- Mental state.
Along my journey, I had first found it difficult to mentally push myself when it came to my longer runs… But the more I ran, the easier it got. I was able to let my mind flow as it should. As my legs carried on pounding the pavements, I would lose myself to the world. It was not about clocking up the miles any more, as I would almost forget how long I would be out for. Before I knew it, I could go out for hours without realising it.
- Marathon day.
In the last few months, I began thinking of the big day. Of how I would feel, and of how my body would be able to cope with such stress of running for that length of time. This is not something that just about anybody could do… Without sounding obnoxious, I had to work hard for this moment and my training would be key if I were to be able to finish this 26.2 mile race. What would the plan be if I ‘hit the dreaded wall’? Only experiencing the marathon would I be able to answer such questions, and this freaked the hell out of me.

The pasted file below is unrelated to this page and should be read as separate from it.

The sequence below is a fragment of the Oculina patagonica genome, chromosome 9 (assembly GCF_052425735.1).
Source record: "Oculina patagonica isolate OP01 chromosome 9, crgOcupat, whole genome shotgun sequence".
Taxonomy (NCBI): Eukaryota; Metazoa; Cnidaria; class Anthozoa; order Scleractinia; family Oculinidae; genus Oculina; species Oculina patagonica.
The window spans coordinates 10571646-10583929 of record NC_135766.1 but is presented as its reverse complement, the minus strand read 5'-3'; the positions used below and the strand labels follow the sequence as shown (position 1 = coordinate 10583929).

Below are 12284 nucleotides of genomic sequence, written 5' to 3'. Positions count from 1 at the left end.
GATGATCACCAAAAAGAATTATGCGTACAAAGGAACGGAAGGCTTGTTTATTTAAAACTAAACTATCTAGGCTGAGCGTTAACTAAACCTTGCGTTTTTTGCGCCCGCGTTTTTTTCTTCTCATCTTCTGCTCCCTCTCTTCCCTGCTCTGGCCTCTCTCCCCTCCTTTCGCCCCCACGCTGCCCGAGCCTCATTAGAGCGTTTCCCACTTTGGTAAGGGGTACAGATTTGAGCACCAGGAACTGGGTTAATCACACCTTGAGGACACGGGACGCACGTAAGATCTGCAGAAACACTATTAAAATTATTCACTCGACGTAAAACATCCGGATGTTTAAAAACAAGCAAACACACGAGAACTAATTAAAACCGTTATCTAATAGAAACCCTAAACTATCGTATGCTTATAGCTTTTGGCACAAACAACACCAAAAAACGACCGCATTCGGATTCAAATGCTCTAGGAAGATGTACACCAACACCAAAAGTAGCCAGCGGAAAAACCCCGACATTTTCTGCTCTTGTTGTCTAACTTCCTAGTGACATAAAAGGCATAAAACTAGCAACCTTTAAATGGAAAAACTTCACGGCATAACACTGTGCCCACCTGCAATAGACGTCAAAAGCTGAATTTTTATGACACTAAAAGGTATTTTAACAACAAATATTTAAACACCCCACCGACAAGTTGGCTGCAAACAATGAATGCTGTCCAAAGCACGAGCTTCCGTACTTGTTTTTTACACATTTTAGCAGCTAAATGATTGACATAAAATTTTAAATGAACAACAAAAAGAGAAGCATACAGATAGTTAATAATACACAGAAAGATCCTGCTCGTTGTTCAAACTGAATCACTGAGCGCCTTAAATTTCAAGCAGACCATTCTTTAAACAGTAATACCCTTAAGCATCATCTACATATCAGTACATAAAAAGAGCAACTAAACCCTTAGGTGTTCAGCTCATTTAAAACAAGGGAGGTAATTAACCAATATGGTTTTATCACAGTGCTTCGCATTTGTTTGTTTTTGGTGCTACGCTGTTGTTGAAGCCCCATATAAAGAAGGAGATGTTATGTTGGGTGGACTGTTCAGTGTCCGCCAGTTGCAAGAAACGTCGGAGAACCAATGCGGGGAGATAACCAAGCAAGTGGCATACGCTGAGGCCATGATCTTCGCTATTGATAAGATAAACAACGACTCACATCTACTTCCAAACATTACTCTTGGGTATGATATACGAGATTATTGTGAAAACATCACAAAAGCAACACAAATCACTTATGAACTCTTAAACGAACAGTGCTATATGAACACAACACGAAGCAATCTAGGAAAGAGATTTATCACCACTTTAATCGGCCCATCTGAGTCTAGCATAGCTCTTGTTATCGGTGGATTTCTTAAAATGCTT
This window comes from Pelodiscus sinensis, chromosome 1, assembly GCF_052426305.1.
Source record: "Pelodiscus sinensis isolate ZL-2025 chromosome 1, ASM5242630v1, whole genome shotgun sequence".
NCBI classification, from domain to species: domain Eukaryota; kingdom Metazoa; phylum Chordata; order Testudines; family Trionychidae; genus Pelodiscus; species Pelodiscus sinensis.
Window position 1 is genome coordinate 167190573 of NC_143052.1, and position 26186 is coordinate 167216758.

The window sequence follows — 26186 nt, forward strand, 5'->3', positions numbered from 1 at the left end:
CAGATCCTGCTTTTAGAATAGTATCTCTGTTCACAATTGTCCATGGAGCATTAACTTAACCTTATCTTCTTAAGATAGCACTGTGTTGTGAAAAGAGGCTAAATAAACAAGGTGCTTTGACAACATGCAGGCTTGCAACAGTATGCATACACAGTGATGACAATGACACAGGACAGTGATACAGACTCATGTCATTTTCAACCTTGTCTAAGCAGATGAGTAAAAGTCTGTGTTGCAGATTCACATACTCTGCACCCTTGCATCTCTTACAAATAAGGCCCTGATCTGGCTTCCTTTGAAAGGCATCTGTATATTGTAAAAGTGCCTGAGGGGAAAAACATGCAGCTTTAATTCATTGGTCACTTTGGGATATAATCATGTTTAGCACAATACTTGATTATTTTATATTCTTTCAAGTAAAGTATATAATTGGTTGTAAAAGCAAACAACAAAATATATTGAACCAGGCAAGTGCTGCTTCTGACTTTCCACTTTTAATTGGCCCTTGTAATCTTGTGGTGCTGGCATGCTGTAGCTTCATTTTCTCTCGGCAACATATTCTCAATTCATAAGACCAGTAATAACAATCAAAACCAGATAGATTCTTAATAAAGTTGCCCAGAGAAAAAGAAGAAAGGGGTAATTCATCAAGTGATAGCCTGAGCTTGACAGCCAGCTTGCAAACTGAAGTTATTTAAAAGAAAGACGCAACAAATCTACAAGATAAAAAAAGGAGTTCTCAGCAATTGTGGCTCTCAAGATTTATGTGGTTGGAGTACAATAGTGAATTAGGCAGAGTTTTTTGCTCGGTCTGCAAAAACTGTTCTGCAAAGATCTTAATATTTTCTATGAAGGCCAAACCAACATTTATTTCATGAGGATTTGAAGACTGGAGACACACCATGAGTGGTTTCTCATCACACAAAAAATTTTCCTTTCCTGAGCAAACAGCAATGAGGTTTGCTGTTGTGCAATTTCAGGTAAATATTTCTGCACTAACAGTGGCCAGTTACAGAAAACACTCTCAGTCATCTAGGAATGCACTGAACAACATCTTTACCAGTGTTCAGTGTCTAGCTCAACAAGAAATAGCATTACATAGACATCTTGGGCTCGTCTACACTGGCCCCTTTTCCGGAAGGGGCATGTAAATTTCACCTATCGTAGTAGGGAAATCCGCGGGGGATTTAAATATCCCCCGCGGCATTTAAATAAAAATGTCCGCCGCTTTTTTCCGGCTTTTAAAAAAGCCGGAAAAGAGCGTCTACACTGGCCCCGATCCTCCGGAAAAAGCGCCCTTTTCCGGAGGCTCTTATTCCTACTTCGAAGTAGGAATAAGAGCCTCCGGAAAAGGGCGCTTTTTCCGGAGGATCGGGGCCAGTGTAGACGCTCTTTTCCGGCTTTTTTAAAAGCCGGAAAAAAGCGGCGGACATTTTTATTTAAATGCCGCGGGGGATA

- Final thoughts.
I was nervous. Of course I was… Just like anyone else in my position. I was entering the world of the unknown! Although in reality, when I looked at it from another point of view, I had done the homework. It would all be apparent to me on the day that it was enough. Which brings me to the positive thought trail that I had to teach myself to endure in.
- A runners life.
I had worked hard. Some weeks I would only be sleeping, working and training. It had engulfed my life. I was at one with running, and the more I trained, the more confidence was situated within me. This now was not only just a hobby, but it had become a BIG part of my life.